As states across the U.S. are relaxing stay-at-home orders, and with restrictions on everyday activities easing, Americans seem to be finally settling into a new routine. The burning question now is: How must retailers adjust to the new normal to best serve the post-pandemic consumer? According to the most recent EY Future Consumer Index, a survey of more than 1,000 Americans, consumers are comfortable getting back to normal, pre-pandemic activities. In fact, over the next days and weeks, 50 percent would be comfortable dining at a restaurant, 51 percent would shop in-store, 60 percent would visit a hair salon, and 62 percent would like to go back to work. This reflects a rapid shift in comfort levels as states and cities reopen, even from our data from last month’s survey.
However, there's a critical element that U.S. consumers require now more than ever: trust. Retailers would be wise to consider where the post-COVID consumer is placing their priorities, time and money in order to win back and drive loyalty as the pandemic evolves.
Is Trust the New Currency?
As the pandemic continues, trust has become the most important factor in what motivates consumers in their path to purchase. They require transparency from brands and products, and will only shop in-store if it's a safe environment. Simply put, trust can make or break a retailer.
Despite this imperative, there remains a large trust gap among consumers. Among respondents, only 21 percent say they fully trust brands and only 20 percent fully trust retailers. That’s a huge opportunity for companies planning for the future. Brands must ask themselves how can they make changes today to earn the trust of the consumer of tomorrow?
Some 64 percent of U.S. consumers say that in the next one year to two years, they will prioritize brands they’ve purchased from before. Furthermore, 94 percent say that authenticity and honesty is important to them when making a purchasing decision. When the incumbent advantage can only take you so far, offering transparency in new protocols, sourcing and supply chain may be the competitive advantage retailers and brands need to deliver the experience the pandemic consumer demands.
More than ever, consumers want to understand where and how their products are made and how operational details illustrate a company’s values. So much so, consumers will make buying decisions based on whether a brand’s values align with their own.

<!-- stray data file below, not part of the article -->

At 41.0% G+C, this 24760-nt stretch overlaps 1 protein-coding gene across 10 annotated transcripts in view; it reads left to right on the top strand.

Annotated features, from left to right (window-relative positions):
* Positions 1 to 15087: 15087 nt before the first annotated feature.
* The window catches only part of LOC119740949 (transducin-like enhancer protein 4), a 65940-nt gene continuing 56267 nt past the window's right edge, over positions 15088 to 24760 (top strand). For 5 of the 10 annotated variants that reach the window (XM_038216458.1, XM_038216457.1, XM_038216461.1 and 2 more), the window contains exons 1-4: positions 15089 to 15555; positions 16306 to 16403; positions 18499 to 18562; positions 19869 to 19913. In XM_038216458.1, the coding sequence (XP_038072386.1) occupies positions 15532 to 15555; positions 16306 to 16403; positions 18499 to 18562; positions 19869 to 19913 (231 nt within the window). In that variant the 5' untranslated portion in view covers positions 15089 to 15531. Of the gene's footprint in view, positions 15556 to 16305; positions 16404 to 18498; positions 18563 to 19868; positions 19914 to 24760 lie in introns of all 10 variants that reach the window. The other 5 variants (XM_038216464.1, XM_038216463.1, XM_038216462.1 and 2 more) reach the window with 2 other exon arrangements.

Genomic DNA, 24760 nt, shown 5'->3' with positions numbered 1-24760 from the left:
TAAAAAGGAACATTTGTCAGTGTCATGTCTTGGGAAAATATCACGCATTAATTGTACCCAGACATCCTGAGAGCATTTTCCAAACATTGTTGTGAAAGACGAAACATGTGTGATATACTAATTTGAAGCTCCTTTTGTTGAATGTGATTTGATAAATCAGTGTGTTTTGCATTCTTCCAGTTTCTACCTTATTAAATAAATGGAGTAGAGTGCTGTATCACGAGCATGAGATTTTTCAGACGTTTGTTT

Prior to the pandemic, it’s likely few customers thought about supply chains. Today, most consumers want to not only know where their goods are sourced, but they want it to be nearby. Our survey shows that 87 percent of consumers said that transparent sourcing is important to their purchasing decision, and the same percentage said that products sourced locally to their community is important to them. That’s a clear signal to retailers that creating shorter, more transparent supply chains is key to success moving forward.
Given this knowledge, companies should consider bringing all or part of their supply chains to the U.S., or to their communities if possible, to accelerate time to market, provide greater transparency, win consumer trust, and (as a bonus) increase resiliency in the face of future uncertainty due to less reliance on foreign markets.
A Digital Strategy for a New Era
As the effects of the pandemic continue to ripple through consumer attitudes and behavior, retailers are seeing the rapid adoption of new shopping models. It’s no secret that online shopping has taken off in recent years, only to be fueled by widespread store shutdowns this spring. While retailers knew the digital model was the future, few were prepared to roll out a seamless omnichannel strategy within a few months.
As stores reopen, we’re seeing an increased symbiotic relationship between digital and physical.
We know that physical stores lead to a gain in overall traffic to a retailer’s website and increase its share of web traffic within the market — i.e., the “halo effect.” But throughout the pandemic, there’s been a triple-digit increase in buy online, pick up in-store (BOPIS) frequency, proving that the value of digital retail is growing exponentially, and the role of the physical store is shifting.
As consumers adjust their preferred ways to shop in-store and online, retailers should consider the profitability of their online channels, weigh operating model implications, and consider the physical implications of digital operations to shift successfully to the new retail landscape. It’s important for retailers to bring their customers seamlessly along as changes are made to emerge from the pandemic stronger than ever.
As always, consumer expectations will continue to evolve, and new operational models will emerge to fulfill them. Regardless of the length of this pandemic, retailers and brands that can successfully pivot their operations to meet consumer needs around trust will be poised for success.
The views reflected in this article are those of the author and do not necessarily reflect the views of the global EY organization or its member firms.
Jeff Orschell is EY Americas’ retail and global account leader. EY provides consulting, assurance, tax and transaction services that help solve its clients' toughest challenges and build a better working world for all.